Saturday, February 25, 2006

Sci-fi and the West

The wise direct marketers at Amazon sent me an email about the new book called Frontiers Past And Future: Science Fiction And the American West. The book is a literary study of science fiction and how science fiction writers have used narratives of the European settling of the American West as a basis for their space exploration stories. As the review notes, this helps make the strange more easy to digest as there are elements we can recognize. Looking at the future requires some investigation of the past if only to see the trend lines. The past can also be a source for the story itself. Issac Asimov's classic Foundation Trilogy is explictly based on the Fall of Rome. Asimov even wrote a brief poem explaining how he converted the story of Rome into Foundation, which I cannot find online. As an example of how nerds can have fun in English classes, take a look at this essay (written by a Swedish student) comparing Foundation to the Fall of the Roman and British empires. There are other examples of course. David Weber's Honor Harrington books are essentially Hornblower or Aubrey and Maturin in space.

Hard sci-fi can be different as it focuses more on the problems that surround coping with the scientific realities of space exploration. A great example is Hal Clement's Mission of Gravity which is about a human dealing with a society on a planet with gravity many times greater than Earth's. Donovan Hall links to a site where you can read excerpts from some new hard sci-fi books.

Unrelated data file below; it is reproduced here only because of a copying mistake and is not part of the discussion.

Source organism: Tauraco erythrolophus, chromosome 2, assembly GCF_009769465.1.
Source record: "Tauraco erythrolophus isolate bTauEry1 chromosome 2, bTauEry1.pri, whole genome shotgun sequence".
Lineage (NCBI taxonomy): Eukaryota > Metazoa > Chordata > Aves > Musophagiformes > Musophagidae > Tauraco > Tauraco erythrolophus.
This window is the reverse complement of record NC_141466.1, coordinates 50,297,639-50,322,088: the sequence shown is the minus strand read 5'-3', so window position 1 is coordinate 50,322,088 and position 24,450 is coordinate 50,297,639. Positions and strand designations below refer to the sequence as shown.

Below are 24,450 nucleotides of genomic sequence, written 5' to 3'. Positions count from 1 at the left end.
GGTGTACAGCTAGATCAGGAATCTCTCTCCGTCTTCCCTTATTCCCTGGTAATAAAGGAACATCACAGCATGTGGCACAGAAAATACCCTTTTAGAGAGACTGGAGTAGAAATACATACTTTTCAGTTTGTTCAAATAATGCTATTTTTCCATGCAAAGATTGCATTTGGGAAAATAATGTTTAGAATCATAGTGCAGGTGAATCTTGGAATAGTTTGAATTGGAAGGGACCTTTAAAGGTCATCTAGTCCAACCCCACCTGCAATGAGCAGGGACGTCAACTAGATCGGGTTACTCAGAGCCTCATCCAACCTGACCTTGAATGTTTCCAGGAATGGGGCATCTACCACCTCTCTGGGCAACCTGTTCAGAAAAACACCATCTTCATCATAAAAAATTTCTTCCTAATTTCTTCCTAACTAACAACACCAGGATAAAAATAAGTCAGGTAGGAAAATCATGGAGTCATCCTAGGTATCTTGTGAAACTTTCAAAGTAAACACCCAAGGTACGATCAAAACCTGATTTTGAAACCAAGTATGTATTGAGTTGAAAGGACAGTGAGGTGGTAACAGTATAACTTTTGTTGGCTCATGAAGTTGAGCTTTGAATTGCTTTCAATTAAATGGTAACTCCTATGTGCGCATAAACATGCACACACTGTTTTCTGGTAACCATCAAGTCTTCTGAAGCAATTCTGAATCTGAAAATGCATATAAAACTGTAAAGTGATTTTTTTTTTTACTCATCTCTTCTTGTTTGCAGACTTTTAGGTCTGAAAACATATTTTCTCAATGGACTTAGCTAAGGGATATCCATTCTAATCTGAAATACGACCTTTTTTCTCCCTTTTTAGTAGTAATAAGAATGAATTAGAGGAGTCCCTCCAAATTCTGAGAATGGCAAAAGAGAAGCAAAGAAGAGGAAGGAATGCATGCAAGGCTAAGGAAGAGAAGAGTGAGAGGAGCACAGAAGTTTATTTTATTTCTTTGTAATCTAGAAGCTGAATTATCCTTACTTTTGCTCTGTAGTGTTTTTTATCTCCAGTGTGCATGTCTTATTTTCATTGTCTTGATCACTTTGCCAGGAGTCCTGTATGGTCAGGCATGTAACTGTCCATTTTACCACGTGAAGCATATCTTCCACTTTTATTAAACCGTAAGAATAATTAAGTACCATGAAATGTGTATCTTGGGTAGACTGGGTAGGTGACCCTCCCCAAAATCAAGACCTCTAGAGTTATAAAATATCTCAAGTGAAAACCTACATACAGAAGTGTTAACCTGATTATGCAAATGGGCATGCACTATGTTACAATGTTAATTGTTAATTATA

Brack said...

Another example of the Reese's Effect is the happy marriage of SF and noir elements. See, e.g., Morgan's Altered Carbon (not so much the two sequels, though), Dick's Do Androids Dream Electric Sheep and Flow My Tears the Policeman Said.

While I wouldn't put Man in the High Castle in that noir/sf category (more of an alt. history I guess), it is however another oldie but goodie, as are Bester's Demolished Man and The Stars My Destination.

Shout out to McBoy for turning me on to them.

Tripp said...

Yes, the noir stuff is great. Since sci-fi is so often social commentary, whether left or right, the often political noir fits in rather nicely.

Lady Yuki Shizuka said...

Neuromancer and Burning Chrome by William Gibson has noir elements in. Did you know that the title of one of Asimov's biographies, In Memory Yet Green, the poem that has that exact verse in it is written by Asimov himself, not by any other writer.